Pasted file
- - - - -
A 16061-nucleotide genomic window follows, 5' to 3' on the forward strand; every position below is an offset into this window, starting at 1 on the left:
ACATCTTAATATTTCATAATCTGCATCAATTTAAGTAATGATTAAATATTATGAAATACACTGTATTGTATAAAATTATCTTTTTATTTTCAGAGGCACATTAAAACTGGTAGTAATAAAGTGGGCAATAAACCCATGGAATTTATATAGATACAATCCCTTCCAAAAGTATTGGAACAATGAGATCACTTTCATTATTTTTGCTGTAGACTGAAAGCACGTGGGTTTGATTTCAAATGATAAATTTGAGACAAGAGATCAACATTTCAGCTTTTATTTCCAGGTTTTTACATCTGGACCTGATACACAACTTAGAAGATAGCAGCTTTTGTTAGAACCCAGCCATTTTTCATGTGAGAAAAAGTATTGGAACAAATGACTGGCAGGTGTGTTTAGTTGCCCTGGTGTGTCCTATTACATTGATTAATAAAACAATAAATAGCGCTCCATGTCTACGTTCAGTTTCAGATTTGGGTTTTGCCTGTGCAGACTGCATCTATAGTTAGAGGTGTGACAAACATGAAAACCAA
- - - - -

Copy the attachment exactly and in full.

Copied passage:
A 16061-nucleotide genomic window follows, 5' to 3' on the forward strand; every position below is an offset into this window, starting at 1 on the left:
ACATCTTAATATTTCATAATCTGCATCAATTTAAGTAATGATTAAATATTATGAAATACACTGTATTGTATAAAATTATCTTTTTATTTTCAGAGGCACATTAAAACTGGTAGTAATAAAGTGGGCAATAAACCCATGGAATTTATATAGATACAATCCCTTCCAAAAGTATTGGAACAATGAGATCACTTTCATTATTTTTGCTGTAGACTGAAAGCACGTGGGTTTGATTTCAAATGATAAATTTGAGACAAGAGATCAACATTTCAGCTTTTATTTCCAGGTTTTTACATCTGGACCTGATACACAACTTAGAAGATAGCAGCTTTTGTTAGAACCCAGCCATTTTTCATGTGAGAAAAAGTATTGGAACAAATGACTGGCAGGTGTGTTTAGTTGCCCTGGTGTGTCCTATTACATTGATTAATAAAACAATAAATAGCGCTCCATGTCTACGTTCAGTTTCAGATTTGGGTTTTGCCTGTGCAGACTGCATCTATAGTTAGAGGTGTGACAAACATGAAAACCAA